(b. 1969, Israel; lives in Ein Vered and works in Tel Aviv)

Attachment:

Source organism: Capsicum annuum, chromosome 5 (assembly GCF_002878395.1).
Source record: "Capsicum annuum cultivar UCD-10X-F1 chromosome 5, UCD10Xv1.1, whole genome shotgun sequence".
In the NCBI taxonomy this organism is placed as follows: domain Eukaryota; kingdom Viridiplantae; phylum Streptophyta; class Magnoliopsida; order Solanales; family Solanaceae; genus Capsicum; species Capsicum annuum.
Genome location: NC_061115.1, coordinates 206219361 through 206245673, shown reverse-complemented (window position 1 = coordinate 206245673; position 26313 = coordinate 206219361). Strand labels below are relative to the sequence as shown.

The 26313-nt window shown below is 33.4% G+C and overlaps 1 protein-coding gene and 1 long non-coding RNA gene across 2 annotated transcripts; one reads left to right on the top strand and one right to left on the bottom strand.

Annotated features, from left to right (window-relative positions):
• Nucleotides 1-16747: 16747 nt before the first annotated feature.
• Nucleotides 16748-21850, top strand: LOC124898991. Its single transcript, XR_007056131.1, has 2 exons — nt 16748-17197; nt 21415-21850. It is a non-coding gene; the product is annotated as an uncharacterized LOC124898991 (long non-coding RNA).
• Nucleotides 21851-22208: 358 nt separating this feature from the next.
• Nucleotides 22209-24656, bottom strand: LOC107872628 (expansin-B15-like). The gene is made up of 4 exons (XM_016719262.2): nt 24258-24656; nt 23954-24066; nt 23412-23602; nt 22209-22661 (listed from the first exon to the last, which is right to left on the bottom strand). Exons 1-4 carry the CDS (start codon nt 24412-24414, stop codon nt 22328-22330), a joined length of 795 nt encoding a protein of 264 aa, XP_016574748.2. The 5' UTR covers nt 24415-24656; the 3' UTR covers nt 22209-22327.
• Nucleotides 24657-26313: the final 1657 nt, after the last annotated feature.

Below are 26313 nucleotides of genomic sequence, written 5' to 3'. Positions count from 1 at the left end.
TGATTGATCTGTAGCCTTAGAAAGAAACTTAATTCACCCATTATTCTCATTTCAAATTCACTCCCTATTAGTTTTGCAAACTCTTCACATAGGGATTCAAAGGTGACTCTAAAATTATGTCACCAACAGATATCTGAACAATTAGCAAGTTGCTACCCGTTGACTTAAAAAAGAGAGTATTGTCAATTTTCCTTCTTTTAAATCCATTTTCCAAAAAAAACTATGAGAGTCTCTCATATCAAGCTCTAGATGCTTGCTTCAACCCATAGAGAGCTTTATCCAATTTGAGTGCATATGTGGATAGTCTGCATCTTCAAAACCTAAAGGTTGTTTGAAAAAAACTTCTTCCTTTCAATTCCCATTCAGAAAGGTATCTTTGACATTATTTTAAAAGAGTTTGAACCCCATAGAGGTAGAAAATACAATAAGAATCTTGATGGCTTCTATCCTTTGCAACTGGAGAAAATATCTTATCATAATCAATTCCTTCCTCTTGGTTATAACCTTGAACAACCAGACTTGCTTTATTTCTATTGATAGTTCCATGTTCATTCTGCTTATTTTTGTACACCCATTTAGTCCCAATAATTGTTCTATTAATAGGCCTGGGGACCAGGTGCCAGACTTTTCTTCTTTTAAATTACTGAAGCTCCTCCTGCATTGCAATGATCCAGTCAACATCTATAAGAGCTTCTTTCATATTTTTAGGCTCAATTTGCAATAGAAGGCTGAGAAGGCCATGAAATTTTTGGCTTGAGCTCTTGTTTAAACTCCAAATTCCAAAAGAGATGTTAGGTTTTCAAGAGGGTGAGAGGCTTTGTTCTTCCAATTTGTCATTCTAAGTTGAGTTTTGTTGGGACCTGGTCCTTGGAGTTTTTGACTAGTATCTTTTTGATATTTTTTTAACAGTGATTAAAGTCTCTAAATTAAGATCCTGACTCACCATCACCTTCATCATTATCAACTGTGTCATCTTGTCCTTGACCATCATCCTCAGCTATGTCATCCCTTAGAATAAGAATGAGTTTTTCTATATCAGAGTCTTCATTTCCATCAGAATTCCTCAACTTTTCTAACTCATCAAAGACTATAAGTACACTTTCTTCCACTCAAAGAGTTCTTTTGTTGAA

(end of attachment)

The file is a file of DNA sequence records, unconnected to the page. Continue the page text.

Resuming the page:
Ruthi Helbitz Cohen is among the most outstanding Israeli artists of her generation. Her work enjoys exceptional success overseas, and in recent years it has been featured extensively in Germany, Netherlands, and other countries. In 2017 she presented a solo exhibition at Haifa Museum of Art, and in 2015—at the Herzliya Museum of Contemporary Art (Israel). Helbitz Cohen paints on parchment paper, masking tape, and other readymade substances that carry vast autobiographical baggage, images that conjure up psychic contents, whether raw or overly mellow. Her work calls to mind Art Brut, but its aesthetic quality and explicit skill re-infuse it with the necessary distance needed to operate in a cultural field. The viewer's encounter with the work is an encounter with mental contents and wild emotions under controlled conditions; with a sense of sweet horror, the feeling of something good gone awry, of missed youth, missed love, a wilted flower. Her work is haunted and threatened. It conjures up the Aristotelian concept of the work of art as catharsis.